Claire 🐝 Cardwell
    17/12/2016 #3 Claire 🐝 Cardwell
    #2 At least Google is heading in the right direction. I agree Wind Farms are an eyesore. I've seen new developments in the design of wind turbines that make them considerably smaller and more efficient. Hopefully they will start to replace the existing ones.
    Randy Keho
    14/12/2016 #2 Randy Keho
    These wind farms are generating a lot of controversy in my neck of the woods, which is northern Illinois.
    There's a large one that's been in operation for a few years that stretches for miles across some of the best farmland in the world. It's a very rural area.
    They were able to get enough farmers to allow the turbines to be built in the middle of their fields to make it profitable. The independent farmers rent the land to the organization, partly due to the competition they face from "corporate" farming groups. Just like any other small business, it's getting more and more difficult to compete against the big boys.
    However, entire communities are now banding together to oppose these large wind farms because they're beginning to encroach upon their city limits. They don't make much noise, just a continual "swoosh," but no one wants to look out their window are see a forest of these turbines.
    One recently proposed wind farm has been turned away, forced to look elsewhere.
    I used to have two of these turbines virtually in my backyard during the mid-80s. My yard bumped up against land owned by a community college. They were hoping to reduce their energy costs by becoming self-sufficient.
    However, the area failed to generate enough wind to make it feasible, and, after 20 years of sitting dormant, they were sold and removed.
    They were also not much more than prototypes, and were shutdown for maintenance and repair more often than they were in operation. It was like a science project.
    Cepee Tabibian
    14/12/2016 #1 Cepee Tabibian
    Congrats to Google!
  17. Claire 🐝 Cardwell
    Sweden’s famed ICEHOTEL, perhaps the β€œcoolest” hotel in the world, has just unveiled a permanent luxury lodge made entirely of ice. The newly-designed ICEHOTEL 365 has all of the chilly charm of its sister hotel, but will be open 365 days a year thanks to state-of-the-art solar-powered cooling technology that will keep the structure frozen during summer months. http://inhabitat.com/swedens-new-icehotel-365-uses-solar-cooling-to-stay-open-all-year-round/Claire 🐝 Cardwell
  18. Claire 🐝 Cardwell
    Non-profit organization OHorizons recently created an innovative BioSand Filter that can deliver clean water at 1/10th of the cost of traditional methods. The filter hinges upon an open-source Wood Mold that can be easily built by anyone using the construction manual, which is available for free online.

    The team of technical, social, and commercial professionals at OHorizons creates simple, easily implemented, low-tech applications that empower communities without the need for external capital or expertise.When designing new products, they follow certain principles to ensure wide adoption. The design must be simple, low-cost, locally sourced, flexible to meet the needs of different communities, and open-source (available to the public, non-proprietary). As such, the Wood Mold is accessible by anyone via the open-source, online construction manual. Literacy, technical skills, or electricity is not required, though the user needs some way to acquire the blueprint. OHorizons collaborates with local organizations that are already active in local community development, including LEDARS Bangladesh, which supports the construction and distribution of the Wood Mold manual in that country. OHorizons also supports projects in Ecuador, Kenya, and Mali.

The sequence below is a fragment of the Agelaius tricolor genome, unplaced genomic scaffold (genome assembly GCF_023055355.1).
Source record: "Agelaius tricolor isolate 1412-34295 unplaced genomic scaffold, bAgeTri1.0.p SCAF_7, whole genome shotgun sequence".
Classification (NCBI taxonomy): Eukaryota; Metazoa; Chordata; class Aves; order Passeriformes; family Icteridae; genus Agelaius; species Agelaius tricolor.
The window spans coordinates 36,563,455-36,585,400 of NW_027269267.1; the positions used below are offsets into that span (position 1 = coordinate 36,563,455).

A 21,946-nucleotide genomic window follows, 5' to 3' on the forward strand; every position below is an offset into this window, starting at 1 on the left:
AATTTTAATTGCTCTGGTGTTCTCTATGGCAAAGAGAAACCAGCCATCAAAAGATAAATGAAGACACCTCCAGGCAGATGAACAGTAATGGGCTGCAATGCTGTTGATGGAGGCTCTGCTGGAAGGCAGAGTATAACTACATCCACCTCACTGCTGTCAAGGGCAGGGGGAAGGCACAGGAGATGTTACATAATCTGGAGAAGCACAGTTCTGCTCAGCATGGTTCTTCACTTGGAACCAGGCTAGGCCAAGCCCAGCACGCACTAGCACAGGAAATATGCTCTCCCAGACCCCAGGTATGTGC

Over the past year and a half, over 400 people or organizations have downloaded the Wood Mold Construction Manual to create their own locally sourced BioSand filters. As a result of these distributed Wood Molds and the collaborative work to utilize them, 5,500 people have gained access to sustainable safe drinking water access in their homes in 2016. Based on their success so far, OHorizons has set the ambitious goal of providing 1 million people in Bangladesh with safe drinking water access, via the Wood Mold BioSand filters, by 2021.

    Claire 🐝 Cardwell
  19. Claire 🐝 Cardwell
    Scientists blend photosynthesis and quantum physics to improve solar cells. Four physicists at the University of California, Riverside decided to blend photosynthesis and quantum physics to work towards greener solar cells. Plants effectively regulate energy flow from the sun, but since current affordable man-made solar cells hover around just 20 percent efficiency, the scientists decided to take cues from vegetation.

    Current solar cells require feedback controllers and voltage converters to manage fluctuations in the amount of energy streaming from the sun, and end up wasting loads of energy. Their lack of efficiency is one hurdle standing in the way of mass adoption. But plants don’t need such hindering mechanisms. The UC Riverside team decided to reevaluate solar energy conversion in light of both photosynthesis’ efficiency and quantum physics principles.

    The physicists created what UC Riverside calls a novel kind of quantum heat engine photocell, a device that assists in the sunshine-to-electricity conversion process. Their new photocell draws on two quantum mechanical photocell systems that absorb either one or two colors of light, allowing the photocell to alternate between absorbing light at high and low power. According to UC Riverside, this innovation could allow a photocell to β€œconvert varying levels of solar power into a steady-state output.”